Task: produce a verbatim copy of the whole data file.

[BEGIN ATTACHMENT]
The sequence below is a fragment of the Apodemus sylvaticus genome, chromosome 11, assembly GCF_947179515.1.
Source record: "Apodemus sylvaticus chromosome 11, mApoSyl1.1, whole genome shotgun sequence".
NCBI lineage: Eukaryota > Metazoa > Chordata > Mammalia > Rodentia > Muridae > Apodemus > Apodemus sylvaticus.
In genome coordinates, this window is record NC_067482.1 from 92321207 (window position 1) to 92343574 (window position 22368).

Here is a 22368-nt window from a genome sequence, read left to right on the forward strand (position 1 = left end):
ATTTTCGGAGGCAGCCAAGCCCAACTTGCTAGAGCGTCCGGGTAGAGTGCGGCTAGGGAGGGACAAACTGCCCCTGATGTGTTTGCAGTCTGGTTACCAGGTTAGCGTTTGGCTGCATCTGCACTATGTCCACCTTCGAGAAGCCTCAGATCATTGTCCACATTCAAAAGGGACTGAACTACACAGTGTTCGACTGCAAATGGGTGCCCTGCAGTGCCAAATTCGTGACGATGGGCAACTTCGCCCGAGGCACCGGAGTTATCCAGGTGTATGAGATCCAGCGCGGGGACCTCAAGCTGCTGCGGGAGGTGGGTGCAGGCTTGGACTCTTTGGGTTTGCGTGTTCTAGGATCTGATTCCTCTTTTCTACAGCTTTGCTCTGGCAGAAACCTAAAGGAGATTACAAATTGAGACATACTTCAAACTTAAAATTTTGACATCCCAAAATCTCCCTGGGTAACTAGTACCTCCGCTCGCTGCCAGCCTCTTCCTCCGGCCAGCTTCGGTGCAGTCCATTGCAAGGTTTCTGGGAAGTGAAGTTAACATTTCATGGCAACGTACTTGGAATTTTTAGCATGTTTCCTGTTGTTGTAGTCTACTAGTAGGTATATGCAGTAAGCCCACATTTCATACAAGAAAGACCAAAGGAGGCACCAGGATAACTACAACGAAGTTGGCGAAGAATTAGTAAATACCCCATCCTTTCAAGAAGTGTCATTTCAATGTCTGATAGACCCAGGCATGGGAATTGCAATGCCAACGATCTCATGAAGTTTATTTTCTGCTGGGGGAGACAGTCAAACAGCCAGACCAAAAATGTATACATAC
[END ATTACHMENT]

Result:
The sequence below is a fragment of the Apodemus sylvaticus genome, chromosome 11, assembly GCF_947179515.1.
Source record: "Apodemus sylvaticus chromosome 11, mApoSyl1.1, whole genome shotgun sequence".
NCBI lineage: Eukaryota > Metazoa > Chordata > Mammalia > Rodentia > Muridae > Apodemus > Apodemus sylvaticus.
In genome coordinates, this window is record NC_067482.1 from 92321207 (window position 1) to 92343574 (window position 22368).

Here is a 22368-nt window from a genome sequence, read left to right on the forward strand (position 1 = left end):
ATTTTCGGAGGCAGCCAAGCCCAACTTGCTAGAGCGTCCGGGTAGAGTGCGGCTAGGGAGGGACAAACTGCCCCTGATGTGTTTGCAGTCTGGTTACCAGGTTAGCGTTTGGCTGCATCTGCACTATGTCCACCTTCGAGAAGCCTCAGATCATTGTCCACATTCAAAAGGGACTGAACTACACAGTGTTCGACTGCAAATGGGTGCCCTGCAGTGCCAAATTCGTGACGATGGGCAACTTCGCCCGAGGCACCGGAGTTATCCAGGTGTATGAGATCCAGCGCGGGGACCTCAAGCTGCTGCGGGAGGTGGGTGCAGGCTTGGACTCTTTGGGTTTGCGTGTTCTAGGATCTGATTCCTCTTTTCTACAGCTTTGCTCTGGCAGAAACCTAAAGGAGATTACAAATTGAGACATACTTCAAACTTAAAATTTTGACATCCCAAAATCTCCCTGGGTAACTAGTACCTCCGCTCGCTGCCAGCCTCTTCCTCCGGCCAGCTTCGGTGCAGTCCATTGCAAGGTTTCTGGGAAGTGAAGTTAACATTTCATGGCAACGTACTTGGAATTTTTAGCATGTTTCCTGTTGTTGTAGTCTACTAGTAGGTATATGCAGTAAGCCCACATTTCATACAAGAAAGACCAAAGGAGGCACCAGGATAACTACAACGAAGTTGGCGAAGAATTAGTAAATACCCCATCCTTTCAAGAAGTGTCATTTCAATGTCTGATAGACCCAGGCATGGGAATTGCAATGCCAACGATCTCATGAAGTTTATTTTCTGCTGGGGGAGACAGTCAAACAGCCAGACCAAAAATGTATACATAC